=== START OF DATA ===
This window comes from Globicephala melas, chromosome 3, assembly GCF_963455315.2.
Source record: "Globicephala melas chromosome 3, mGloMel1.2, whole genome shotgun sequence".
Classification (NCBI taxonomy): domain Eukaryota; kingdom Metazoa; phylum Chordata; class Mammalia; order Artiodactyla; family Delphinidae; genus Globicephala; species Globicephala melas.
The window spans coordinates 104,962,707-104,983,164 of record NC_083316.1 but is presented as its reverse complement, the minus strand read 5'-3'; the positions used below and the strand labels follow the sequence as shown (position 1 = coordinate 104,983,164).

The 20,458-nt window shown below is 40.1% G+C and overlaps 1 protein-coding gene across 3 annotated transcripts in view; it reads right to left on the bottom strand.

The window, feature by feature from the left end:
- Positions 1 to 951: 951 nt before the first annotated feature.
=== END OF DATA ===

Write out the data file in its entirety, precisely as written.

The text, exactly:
This window comes from Globicephala melas, chromosome 3, assembly GCF_963455315.2.
Source record: "Globicephala melas chromosome 3, mGloMel1.2, whole genome shotgun sequence".
Classification (NCBI taxonomy): domain Eukaryota; kingdom Metazoa; phylum Chordata; class Mammalia; order Artiodactyla; family Delphinidae; genus Globicephala; species Globicephala melas.
The window spans coordinates 104,962,707-104,983,164 of record NC_083316.1 but is presented as its reverse complement, the minus strand read 5'-3'; the positions used below and the strand labels follow the sequence as shown (position 1 = coordinate 104,983,164).

The 20,458-nt window shown below is 40.1% G+C and overlaps 1 protein-coding gene across 3 annotated transcripts in view; it reads right to left on the bottom strand.

The window, feature by feature from the left end:
- Positions 1 to 951: 951 nt before the first annotated feature.